It isn’t often you hear about a low-income, predominantly black neighborhood where the kids excel in school. But that’s exactly the story of Florida’s Tangelo Park, where nearly 80% of the area’s children graduate from four-year colleges.
That’s according to the Broader, Bolder Approach to Education (BBA), a campaign that “advances evidence-based strategies to mitigate the impacts of poverty on teaching and learning.”
On its website, BBA describes the full effect of the comprehensive Tangelo Park Program (TPP), which has been in place since the early ’90s. Founded and backed by hotel millionaire Harris Rosen, a son of immigrants who grew up poor on New York’s Lower East Side, TPP is mostly run by community volunteers.
TPP’s three-part strategy sounds so easy on paper: providing quality, early education so children are ready for kindergarten; supporting parents so they can fully participate in and support their child’s education; and college scholarships.
Easy or not, it’s working. “You see a huge difference between kids who did the program and those who come from elsewhere,” Diondra Newton, former principal at Tangelo Park Elementary, is quoted as saying in a New York Times article on TPP.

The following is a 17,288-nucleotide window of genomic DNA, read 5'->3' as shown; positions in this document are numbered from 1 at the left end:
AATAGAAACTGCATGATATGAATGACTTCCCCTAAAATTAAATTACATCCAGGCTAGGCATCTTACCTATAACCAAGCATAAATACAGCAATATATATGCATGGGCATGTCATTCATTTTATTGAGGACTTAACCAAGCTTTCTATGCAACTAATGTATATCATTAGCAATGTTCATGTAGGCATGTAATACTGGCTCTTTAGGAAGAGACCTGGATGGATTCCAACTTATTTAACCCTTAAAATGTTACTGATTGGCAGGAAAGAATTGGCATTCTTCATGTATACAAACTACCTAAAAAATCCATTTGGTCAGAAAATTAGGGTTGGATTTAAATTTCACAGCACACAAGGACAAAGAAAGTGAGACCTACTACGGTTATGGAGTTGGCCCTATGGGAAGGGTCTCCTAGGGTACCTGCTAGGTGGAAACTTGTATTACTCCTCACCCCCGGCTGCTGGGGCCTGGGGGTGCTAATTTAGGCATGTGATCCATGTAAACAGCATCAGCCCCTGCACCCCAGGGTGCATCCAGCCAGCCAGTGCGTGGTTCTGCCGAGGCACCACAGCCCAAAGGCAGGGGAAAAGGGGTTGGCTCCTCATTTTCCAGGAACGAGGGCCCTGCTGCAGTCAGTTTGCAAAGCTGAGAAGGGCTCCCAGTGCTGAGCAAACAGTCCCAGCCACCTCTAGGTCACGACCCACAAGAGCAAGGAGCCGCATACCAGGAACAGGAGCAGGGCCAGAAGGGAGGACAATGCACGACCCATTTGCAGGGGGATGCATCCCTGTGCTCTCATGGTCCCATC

Even neighborhood crime is down, and home values are up. Rosen attributes TPP’s success to hope. But the neighborhood’s success raises questions—why aren’t similar communities provided these supports? Yes, it takes money. But the money is there. This is the richest country in the world. It just isn’t used in ways that improve people’s lives.
Rosen, president and CEO of Rosen Hotels and Resorts, says, “…we are absolutely convinced that there is as much intellectual talent in our underserved neighborhoods as there is in any of our more affluent gated communities. If that is true, then as the United Negro College Fund suggests, we are sadly wasting millions of minds in our nation, which we simply cannot afford to do.”
Several other beneficial supports have developed out of the program. For example, the University of Central Florida‘s Parent Leadership Training Program, which helps parents navigate school for their children.
“This program also fills a critical gap: An emerging line of research suggests that public schools are designed for middle-class parents who are set up to make key decisions for their children, and that schools thus fail to provide the guidance that less-educated parents rely on,” says the BBA website.
To read more, go to BBA.